Finance Minister Mathias Cormann has signalled an unprecedented economic stimulus package to fight the impact of the coronavirus pandemic.
The Morrison government is considering a second round of measures to add to its $17.6 billion economic boost announced last week.
Senator Cormann said businesses would close while people lost jobs during the pandemic that’s sweeping the globe.
“We’re looking at some pretty significant options that we would never have considered in the past,” he told the Seven Network on Tuesday.
“We are working our way through that as we speak.”
The finance minister noted the hospitality and tourism sectors would be among the hardest hit.
“We are focused on supporting those businesses and workers most affected by the downturn of the coronavirus,” Senator Cormann said.
Tourism Minister Simon Birmingham said one in 13 jobs relied on tourism and hospitality.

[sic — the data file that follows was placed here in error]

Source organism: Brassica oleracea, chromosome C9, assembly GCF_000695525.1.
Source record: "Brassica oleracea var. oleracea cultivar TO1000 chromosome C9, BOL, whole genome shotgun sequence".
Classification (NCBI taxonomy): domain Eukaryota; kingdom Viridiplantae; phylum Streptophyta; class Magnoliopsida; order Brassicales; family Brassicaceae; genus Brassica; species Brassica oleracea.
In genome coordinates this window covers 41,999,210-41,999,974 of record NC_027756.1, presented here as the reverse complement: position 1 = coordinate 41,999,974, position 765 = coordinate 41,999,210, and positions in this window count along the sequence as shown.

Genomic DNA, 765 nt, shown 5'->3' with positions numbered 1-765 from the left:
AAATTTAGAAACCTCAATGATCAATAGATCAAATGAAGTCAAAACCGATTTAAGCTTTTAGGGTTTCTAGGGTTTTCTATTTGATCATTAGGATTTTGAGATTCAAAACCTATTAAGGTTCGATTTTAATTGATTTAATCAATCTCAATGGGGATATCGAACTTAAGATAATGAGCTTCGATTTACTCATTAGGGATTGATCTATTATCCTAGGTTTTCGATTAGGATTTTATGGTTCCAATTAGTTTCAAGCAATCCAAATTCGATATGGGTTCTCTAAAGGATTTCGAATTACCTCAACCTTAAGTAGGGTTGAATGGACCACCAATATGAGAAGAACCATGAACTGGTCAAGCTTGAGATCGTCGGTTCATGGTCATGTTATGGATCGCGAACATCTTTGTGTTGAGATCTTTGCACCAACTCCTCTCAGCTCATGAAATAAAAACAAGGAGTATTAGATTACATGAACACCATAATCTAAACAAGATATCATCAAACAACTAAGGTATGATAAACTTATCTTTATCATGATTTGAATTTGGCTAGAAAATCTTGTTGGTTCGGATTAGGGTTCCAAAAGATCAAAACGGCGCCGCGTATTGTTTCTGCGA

“Those businesses and those jobs are all on the line right now,” he told Sky News.
The initial package targeted relief for small and medium businesses, along with cash payments to people on welfare.
The government intends to pass both tranches of its support package when parliament sits next week.
Ministers responsible for the federal budget, and the national security committee, will meet on Tuesday to discuss the stimulus package and wider response to coronavirus.
“This situation has continued to evolve rapidly so our response has to evolve well,” Senator Cormann said.
Aviation is another area of the economy getting smashed, with air travel plummeting as people heed calls to stop the spread of the virus.
“Companies like Qantas and Virgin are under significant pressure, but companies like Coles and Woolworths are dealing with significant demand and significant logistical challenges,” Senator Cormann told Sky News.
“There might be opportunity here to very pragmatically to channel workers from one to the other.”
Senator Birmingham said airlines had enough cash reserves to remain viable for now.
But he didn’t rule out a bailout to stop Qantas and other carriers from going under.
“Not having airlines in Australia is not negotiable, but the airlines at present tell me and assure me they are viable,” he said.